The death penalty cases from Texas will be argued in the court's first month. The case of Buck v. Stephens, involves Duane Buck, who was sentenced to death for the murders of his ex-girlfriend and another man in front of her children in Houston in 1995. A psychologist who spoke at the punishment phase of his trial said that because Buck is African-American, there was a stronger likelihood that he could present a danger to society.
The court will examine if that part of his trial was ineffective because the witness who made this remark was called forth by the defense. But if the court rules in Buck's favor, he will only get a new sentencing hearing, not a new trial establishing guilt or innocence.
The other death penalty case is Moore v. Texas, involving Bobby James Moore, convicted of killing a grocery store clerk during a botched robbery in 1980. Moore says he is intellectually disabled, a claim the state appeals court has rejected. However, his attorneys argue the state used outdated medical standards in their evaluation.
Meg Penrose, professor of constitutional law at Texas A&M University's School of Law, said if either case ends with a 4-4 vote, both men will be executed since the lower and appeals courts ruled against them and these decisions will stand. Both cases are decades old and Penrose said they prove "if society is going to inflict the ultimate penalty, it needs to be sure it has done so in a just manner."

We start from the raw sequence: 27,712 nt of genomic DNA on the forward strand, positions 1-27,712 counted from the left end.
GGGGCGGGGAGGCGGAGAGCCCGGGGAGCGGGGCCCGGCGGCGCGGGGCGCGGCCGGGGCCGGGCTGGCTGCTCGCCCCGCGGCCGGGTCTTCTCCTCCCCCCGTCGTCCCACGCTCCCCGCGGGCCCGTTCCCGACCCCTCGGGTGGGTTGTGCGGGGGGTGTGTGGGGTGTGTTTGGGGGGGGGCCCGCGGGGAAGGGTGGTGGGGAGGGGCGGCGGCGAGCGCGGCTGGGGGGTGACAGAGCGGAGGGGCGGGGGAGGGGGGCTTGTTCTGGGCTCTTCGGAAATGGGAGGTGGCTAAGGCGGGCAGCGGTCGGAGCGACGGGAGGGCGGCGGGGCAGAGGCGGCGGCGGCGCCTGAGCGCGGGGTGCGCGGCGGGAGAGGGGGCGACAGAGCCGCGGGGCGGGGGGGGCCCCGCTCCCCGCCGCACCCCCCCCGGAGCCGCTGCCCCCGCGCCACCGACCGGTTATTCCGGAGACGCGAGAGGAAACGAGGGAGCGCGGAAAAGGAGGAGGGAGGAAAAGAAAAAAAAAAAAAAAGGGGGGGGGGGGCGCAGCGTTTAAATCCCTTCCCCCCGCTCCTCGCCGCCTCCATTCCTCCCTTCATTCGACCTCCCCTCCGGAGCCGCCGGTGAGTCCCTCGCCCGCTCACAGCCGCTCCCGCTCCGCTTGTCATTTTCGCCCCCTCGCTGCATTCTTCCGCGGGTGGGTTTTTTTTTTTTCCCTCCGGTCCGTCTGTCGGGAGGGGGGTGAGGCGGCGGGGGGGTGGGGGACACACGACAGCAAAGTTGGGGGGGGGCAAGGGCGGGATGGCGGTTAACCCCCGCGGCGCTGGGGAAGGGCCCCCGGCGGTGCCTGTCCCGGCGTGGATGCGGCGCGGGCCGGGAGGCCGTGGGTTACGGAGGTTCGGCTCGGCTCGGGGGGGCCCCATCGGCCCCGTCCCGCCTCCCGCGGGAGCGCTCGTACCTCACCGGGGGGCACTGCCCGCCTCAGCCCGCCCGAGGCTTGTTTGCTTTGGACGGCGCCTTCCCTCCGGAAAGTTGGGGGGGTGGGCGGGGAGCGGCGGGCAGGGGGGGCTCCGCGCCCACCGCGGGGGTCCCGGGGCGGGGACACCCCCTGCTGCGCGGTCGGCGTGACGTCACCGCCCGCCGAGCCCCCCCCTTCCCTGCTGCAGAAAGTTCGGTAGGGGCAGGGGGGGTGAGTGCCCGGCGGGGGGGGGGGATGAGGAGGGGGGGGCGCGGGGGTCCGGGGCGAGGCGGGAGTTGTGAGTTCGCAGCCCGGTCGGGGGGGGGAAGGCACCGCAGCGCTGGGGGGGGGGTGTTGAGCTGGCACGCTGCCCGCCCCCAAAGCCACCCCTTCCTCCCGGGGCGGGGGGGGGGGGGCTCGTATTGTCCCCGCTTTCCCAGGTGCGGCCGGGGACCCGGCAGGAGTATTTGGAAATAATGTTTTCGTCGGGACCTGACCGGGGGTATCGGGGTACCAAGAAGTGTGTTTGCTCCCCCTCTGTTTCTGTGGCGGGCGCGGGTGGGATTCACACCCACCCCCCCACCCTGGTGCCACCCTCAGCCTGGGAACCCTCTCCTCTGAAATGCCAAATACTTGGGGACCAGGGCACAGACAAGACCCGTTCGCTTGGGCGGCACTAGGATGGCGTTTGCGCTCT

Clarke, from the civil rights law group, said the stakes are high with these death penalty cases and she feels "unsettled that they will only be heard by eight justices."
The religious liberty case before the court, but not given a date yet, is Trinity Lutheran Church of Columbia v. Pauley about a religious preschool that was rejected from a Missouri program that provides reimbursement grants for the purchase of tire scraps used at the base of playgrounds.
The church says its exclusion violates the Constitution because it discriminates against religious institutions. The state argues that it didn't violate rights saying the church can still worship or run its day care as it wishes, but the state will not pay for the resurfaced playground.
Rosenkranz pointed out that both sides are relying on the Supreme Court's 2004 decision in Locke vs. Davey, which said that states do not have to provide tax-funded scholarships to college students who are pursuing careers in ministry.
The church in the playground case said the grant they applied for had nothing to do with religion, like the scholarship did, while opponents insist the state simply should not be providing any financial support to religious institutions.
At another Supreme Court briefing sponsored by Alliance Defending Freedom, C. Kevin Marshall, a partner with the Washington law firm Jones Day, said how the court responds to the playground case will have a broad effect.
He said the case raises religious liberty questions but is "less contentious" than last term's Zubik v. Burwell, which challenged the Affordable Care Act's contraceptive requirement for employers.
As he put it: "We can get to basics here."
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Follow Zimmermann on Twitter @carolmaczim.